In fall 2017, we will be offering a four-part online course, “Telling True Stories About Harmonies Between Science & Religion.” Taught by Fellows and mentors from the program, the course offers anyone who has experience(s) related to the harmonies between science and religion to join a community of writers. Using project stories as examples, the course will provide training in narrative nonfiction research, writing, and revision and regular feedback on their writing.

Wait! There’s more!


The public is invited to these events to learn about the project and the resulting narratives, engage with the authors and mentors, and join in the conversation about harmonies between science and religion.

This is odious. Templeton is getting its sticky fingers into public museums, and of course there’s no opportunity for a response by those of us who who feel that science and religion are in opposition. I’m sure that if I, for example, gave a lecture at a public museum on the incompatibility of science and religion, people would find that rude. But those who impart the opposite message are welcomed and lionized.

But wait! There’s still more!


In fall 2017, a conference will be held to launch the special “Science and Religion” issues of Creative Nonfiction and Issues in Science and Technology. In June 2018, a two-day conference will feature best stories, compelling project participants, opinion leaders, and the media.

And if you think that’s all, no, there’s MORE! With all of this you get EXTRA GOODIES!


We will be awarding twelve $10,000 two-year TWP Science & Religion Fellowships to develop a publishable true story or series of stories.

Open to novice and experienced writers, anyone who has a compelling true story or true stories illustrating or exploring harmonies between science and religion is encouraged to apply. Over a two-year period, Fellows will develop, write, and market their creative nonfiction stories. They will be mentored throughout the project by experienced writers, editors and teachers. They and their stories will be featured in a series of regional and national events.

As part of the workshop, Fellows will participate in three intensive training workshops. . .

So, let’s see. Twelve $10,000 fellowships is $120,000. Add to that $17,500 for the essays, the public events—probably at least $10,000 each—and two national conferences (I’ll say a total of $100,000 if you throw in the online courses), and you get nearly $240,000, roughly a cool quarter million.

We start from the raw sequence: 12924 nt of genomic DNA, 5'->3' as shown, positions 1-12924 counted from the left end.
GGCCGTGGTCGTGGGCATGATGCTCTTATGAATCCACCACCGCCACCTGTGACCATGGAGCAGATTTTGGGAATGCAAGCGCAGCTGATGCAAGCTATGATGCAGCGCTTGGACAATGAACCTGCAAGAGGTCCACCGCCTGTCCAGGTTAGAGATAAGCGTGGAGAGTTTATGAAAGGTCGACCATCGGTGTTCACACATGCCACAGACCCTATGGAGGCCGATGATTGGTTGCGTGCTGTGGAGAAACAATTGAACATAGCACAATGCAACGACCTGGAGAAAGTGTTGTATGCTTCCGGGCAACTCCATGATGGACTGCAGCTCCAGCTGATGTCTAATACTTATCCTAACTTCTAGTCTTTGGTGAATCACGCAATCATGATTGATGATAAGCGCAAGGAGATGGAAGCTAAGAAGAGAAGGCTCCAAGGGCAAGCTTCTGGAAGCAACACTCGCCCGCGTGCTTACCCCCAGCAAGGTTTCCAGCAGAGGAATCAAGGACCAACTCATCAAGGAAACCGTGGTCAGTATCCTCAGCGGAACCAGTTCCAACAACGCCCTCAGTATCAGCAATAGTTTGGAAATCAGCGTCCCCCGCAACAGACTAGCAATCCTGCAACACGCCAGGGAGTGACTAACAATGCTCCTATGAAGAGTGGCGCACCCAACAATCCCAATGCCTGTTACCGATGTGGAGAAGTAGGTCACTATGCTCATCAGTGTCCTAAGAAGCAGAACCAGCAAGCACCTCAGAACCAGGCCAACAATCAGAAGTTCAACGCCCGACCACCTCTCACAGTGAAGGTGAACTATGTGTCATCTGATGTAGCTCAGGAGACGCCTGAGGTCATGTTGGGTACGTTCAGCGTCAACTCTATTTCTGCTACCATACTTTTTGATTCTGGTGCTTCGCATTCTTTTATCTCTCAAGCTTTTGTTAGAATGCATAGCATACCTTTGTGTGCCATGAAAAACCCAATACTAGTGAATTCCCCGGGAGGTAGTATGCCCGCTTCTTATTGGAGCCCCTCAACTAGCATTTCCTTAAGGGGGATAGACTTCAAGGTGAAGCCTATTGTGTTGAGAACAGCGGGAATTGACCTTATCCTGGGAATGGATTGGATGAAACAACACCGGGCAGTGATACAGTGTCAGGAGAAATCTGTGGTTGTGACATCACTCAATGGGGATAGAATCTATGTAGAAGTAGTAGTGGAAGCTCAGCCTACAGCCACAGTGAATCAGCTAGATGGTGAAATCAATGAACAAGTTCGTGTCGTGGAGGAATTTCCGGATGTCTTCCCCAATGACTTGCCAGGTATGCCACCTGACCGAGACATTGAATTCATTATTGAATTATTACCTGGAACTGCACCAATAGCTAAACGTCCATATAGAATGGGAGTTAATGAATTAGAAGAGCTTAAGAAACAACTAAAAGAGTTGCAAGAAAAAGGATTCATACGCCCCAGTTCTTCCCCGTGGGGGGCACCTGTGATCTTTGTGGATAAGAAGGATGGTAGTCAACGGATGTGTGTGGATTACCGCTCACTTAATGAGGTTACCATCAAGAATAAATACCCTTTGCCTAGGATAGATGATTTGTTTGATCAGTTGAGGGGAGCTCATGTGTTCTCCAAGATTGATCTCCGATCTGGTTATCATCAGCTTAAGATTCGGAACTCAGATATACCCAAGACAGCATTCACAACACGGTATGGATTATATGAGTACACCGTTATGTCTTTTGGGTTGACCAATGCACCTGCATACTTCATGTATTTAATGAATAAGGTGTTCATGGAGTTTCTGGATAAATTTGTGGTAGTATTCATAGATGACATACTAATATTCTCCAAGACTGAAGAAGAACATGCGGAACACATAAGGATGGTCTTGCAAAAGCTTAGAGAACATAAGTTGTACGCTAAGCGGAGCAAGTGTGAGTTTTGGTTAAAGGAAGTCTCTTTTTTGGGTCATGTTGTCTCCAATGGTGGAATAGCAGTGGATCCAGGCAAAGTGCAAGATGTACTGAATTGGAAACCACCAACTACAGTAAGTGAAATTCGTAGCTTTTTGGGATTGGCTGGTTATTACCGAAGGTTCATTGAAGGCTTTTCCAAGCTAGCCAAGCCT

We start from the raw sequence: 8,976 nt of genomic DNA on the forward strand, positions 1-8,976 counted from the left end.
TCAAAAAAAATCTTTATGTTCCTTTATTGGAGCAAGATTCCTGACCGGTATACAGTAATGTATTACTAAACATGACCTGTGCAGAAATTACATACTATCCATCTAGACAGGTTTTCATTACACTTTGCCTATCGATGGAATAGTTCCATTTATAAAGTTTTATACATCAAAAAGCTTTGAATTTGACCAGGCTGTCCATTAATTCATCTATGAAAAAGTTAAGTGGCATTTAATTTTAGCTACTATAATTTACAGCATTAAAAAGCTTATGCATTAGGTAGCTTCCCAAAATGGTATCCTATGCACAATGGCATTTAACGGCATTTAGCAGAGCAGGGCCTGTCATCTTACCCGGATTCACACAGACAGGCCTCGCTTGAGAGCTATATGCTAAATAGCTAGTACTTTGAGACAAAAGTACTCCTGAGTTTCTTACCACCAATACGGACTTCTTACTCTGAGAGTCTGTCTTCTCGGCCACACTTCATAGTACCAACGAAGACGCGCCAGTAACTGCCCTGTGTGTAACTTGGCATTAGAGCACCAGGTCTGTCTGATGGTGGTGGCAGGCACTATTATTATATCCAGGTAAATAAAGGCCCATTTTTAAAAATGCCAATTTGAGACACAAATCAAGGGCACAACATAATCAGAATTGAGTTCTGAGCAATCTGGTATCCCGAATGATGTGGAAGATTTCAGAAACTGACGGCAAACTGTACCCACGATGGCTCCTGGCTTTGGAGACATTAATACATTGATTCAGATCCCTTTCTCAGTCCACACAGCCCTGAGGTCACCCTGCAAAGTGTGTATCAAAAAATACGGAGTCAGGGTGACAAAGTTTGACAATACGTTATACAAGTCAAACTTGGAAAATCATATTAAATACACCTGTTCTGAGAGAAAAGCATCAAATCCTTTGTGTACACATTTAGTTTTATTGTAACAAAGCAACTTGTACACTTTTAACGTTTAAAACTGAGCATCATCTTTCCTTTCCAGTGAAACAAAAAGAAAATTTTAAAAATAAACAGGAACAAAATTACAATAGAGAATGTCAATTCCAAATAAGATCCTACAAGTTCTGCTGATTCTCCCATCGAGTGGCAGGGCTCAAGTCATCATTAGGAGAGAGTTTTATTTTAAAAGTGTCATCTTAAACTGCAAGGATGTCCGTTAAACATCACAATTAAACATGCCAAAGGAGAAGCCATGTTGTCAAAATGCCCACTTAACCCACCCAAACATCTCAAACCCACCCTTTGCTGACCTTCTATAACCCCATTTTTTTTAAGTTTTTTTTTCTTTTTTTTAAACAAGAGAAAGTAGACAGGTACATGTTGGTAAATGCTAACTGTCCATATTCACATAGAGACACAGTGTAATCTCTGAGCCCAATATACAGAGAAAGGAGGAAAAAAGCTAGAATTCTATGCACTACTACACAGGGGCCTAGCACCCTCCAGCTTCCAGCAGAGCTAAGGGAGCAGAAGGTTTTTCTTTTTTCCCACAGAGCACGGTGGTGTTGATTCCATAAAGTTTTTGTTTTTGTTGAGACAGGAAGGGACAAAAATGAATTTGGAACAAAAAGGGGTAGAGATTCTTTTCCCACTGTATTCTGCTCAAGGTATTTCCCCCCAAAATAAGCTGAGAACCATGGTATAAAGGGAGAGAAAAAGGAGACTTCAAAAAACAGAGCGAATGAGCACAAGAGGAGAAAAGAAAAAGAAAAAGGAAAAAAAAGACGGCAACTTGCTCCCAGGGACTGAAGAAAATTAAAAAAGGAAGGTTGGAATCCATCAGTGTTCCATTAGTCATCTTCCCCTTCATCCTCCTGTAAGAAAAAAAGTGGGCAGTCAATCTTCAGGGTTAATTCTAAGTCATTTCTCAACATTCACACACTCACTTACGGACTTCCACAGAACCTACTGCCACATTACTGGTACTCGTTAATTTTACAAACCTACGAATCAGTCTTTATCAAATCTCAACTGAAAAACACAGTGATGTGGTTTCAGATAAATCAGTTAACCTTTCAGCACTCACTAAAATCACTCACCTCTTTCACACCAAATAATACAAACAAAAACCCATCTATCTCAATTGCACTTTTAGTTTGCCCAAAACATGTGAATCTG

That’s a lot of dosh to throw at reconciling science and faith! But they must feel it’s important if they’re spending so much money on this. And yet, all the while, people are leaving faith, often because they feel it doesn’t comport with science. Maybe this program is a desperation move to counteract that. After all, America is inexorably becoming more secular, and the faithful have to deal with that.

Here’s evidence of Templeton’s sponsorship. Doesn’t Lawrence Krauss work at ASU?

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At last: a rational thinker at “The Stone”

July 18, 2016 • 10:00 am

Over the years I’ve repeatedly documented the wooly thinking, religious apologetics, and general mushbrain-y analysis at “The Stone”, a philosophy blog at the New York Times. But very rarely the editors will deign to let a rationalist or—horrors!—an atheist have a column. And today it’s Duke University philosopher Alex Rosenberg, who is about the most “militant” atheist—and “hardest” determinist—I know. You may have read his 2011 book The Atheist’s Guide to Reality, a defense of scientism that had the honor of being named “the worst book of the year” by Leon Wieseltier. I thought it was a pretty good book, though a bit tendentious, but certainly much better than all the tripe that passes as criticism of “scientism” (Wieseltier has purveyed some of that stomach lining).